Homeless hospital discharge nursing – towards system leadership

The Burdett Trust for Nurses recently granted the Pathway charity a 15-month leadership grant to identify, network and support all nurses working across the UK in the emerging discipline of homeless hospital discharge. Senior representatives from the Royal College of Nursing, Queens Nursing Initiative, and the London Homeless Health Programme provided a steer to the project.

Homeless hospital discharge nurses work in partnership with patients experiencing homelessness to achieve timely, holistic and compassionate assessment, treatment and discharge plans that improve health and housing outcomes. Most of these nurses work in hospitals, although in some cases this is an in-reach intervention from community-based services. So far, around 30 specialist nurses in the UK have been identified who are involved in homeless hospital discharge. However there are likely to be more nurses in this role in the future, prompted by the Homelessness Reduction Act (2017), which conveys a ‘duty to refer’ on Accident and Emergency Departments and inpatient services, and the NHS Long Term plan (2019) which cites homeless hospital discharge teams as an example of good practice to reduce health inequalities.

Through shadowing and observation, interviews, and 3 group workshops, the project has attempted to define the homeless hospital discharge nurse role clearly, including providing a breakdown of the knowledge, skills and experience required for the role with specimen job descriptions.  An early vision for best practice has been defined, and local innovations have been highlighted. Continuing professional development needs have been analysed, and voluntary standards for practice are being developed. Finally, and perhaps most importantly the project has helped the nurses to develop a shared vision of quality, and has defined this in terms of the value of a safe, effective and compassionate discharge, rather than by cost reduction per se (although the need to deliver efficiency has been taken into account). The project has also enabled the nurses to support each other to resolve the current challenges they face.

Overall the project has profiled how these nurses naturally throw a light on the challenges of the system for our most disenfranchised patients, and gradually chip away to deliver systemic culture change. These nurses have exceptional skills in clinical advocacy, patient empowerment, motivational interviewing, health and housing rights, and the concept of ‘making every contact count’. They are also experts at developing and delivering integrated services, and crossing the primary / secondary boundaries, and teaching and influencing all levels of staff – whilst battling the system on behalf of the underdog every single day. Finally, these nurses are nearly always the most senior inclusion health specialist in their organisation, underlining their importance to their organisations.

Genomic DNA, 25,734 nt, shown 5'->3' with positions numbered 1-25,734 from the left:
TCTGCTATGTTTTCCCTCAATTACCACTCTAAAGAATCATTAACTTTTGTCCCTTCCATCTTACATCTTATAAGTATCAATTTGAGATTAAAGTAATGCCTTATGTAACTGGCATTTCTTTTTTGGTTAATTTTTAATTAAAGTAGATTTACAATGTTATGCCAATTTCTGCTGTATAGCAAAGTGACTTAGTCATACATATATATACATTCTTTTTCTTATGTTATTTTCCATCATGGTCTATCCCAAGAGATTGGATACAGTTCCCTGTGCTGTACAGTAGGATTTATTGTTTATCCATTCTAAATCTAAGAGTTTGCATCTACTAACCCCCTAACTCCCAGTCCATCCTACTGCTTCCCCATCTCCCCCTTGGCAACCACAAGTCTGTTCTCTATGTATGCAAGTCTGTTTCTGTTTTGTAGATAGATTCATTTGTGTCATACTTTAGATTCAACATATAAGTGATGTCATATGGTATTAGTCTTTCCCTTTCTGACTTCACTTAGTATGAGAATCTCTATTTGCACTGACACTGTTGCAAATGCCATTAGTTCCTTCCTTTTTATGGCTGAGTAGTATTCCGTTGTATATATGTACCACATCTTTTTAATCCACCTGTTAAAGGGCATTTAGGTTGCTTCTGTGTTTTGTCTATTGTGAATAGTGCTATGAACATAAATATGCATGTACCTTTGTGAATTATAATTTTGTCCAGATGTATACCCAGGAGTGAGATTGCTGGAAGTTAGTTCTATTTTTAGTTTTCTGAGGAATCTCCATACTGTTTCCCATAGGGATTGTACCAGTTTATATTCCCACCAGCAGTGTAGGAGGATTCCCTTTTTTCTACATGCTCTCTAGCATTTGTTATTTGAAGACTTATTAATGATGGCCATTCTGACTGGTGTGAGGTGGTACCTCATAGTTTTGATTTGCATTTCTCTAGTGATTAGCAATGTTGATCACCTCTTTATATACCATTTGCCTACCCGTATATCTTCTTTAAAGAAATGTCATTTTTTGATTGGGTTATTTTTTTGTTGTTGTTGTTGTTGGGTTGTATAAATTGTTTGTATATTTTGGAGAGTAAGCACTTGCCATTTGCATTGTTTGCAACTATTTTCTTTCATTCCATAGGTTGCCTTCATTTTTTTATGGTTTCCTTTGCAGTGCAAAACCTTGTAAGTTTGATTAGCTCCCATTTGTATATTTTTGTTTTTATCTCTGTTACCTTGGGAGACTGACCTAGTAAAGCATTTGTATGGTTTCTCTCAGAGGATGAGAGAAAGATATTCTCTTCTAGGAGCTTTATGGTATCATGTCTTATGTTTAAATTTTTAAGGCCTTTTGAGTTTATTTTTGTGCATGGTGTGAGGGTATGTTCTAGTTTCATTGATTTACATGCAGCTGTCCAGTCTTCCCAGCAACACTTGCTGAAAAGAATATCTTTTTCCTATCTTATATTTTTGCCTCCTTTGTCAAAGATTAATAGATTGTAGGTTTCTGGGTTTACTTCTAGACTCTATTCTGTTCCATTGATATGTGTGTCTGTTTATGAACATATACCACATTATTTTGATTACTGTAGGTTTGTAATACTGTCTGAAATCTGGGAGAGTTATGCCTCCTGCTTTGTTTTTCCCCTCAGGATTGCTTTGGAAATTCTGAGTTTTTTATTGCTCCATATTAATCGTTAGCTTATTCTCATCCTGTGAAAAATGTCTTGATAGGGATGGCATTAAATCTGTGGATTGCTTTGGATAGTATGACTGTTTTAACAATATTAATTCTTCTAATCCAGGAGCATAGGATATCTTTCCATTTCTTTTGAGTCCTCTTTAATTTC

This Burdett funded project has created a national clinical network of homeless hospital discharge nurses, and has helped this group of nurses’ value themselves and develop a shared collective vision for their role, and. Feedback from nurses regarding the project has been universally positive, and has helped underline the importance of sharing in linking up in an isolated discipline.

Fantastic networking and sharing of experiences. Really motivational and inspirational to be here. Great to feel part of a wider network and feel like there are others out there who understand the struggle. Thank you.’

‘Fantastic day, so helpful to share knowledge and make connections. This has given me so many ideas going forward.’

If you would like a copy of the project report, would like more information on this leadership development project, or are interested in the area of homeless hospital discharge please get in contact with the project lead:

Samantha Dorney-Smith, Nursing Fellow, Pathway

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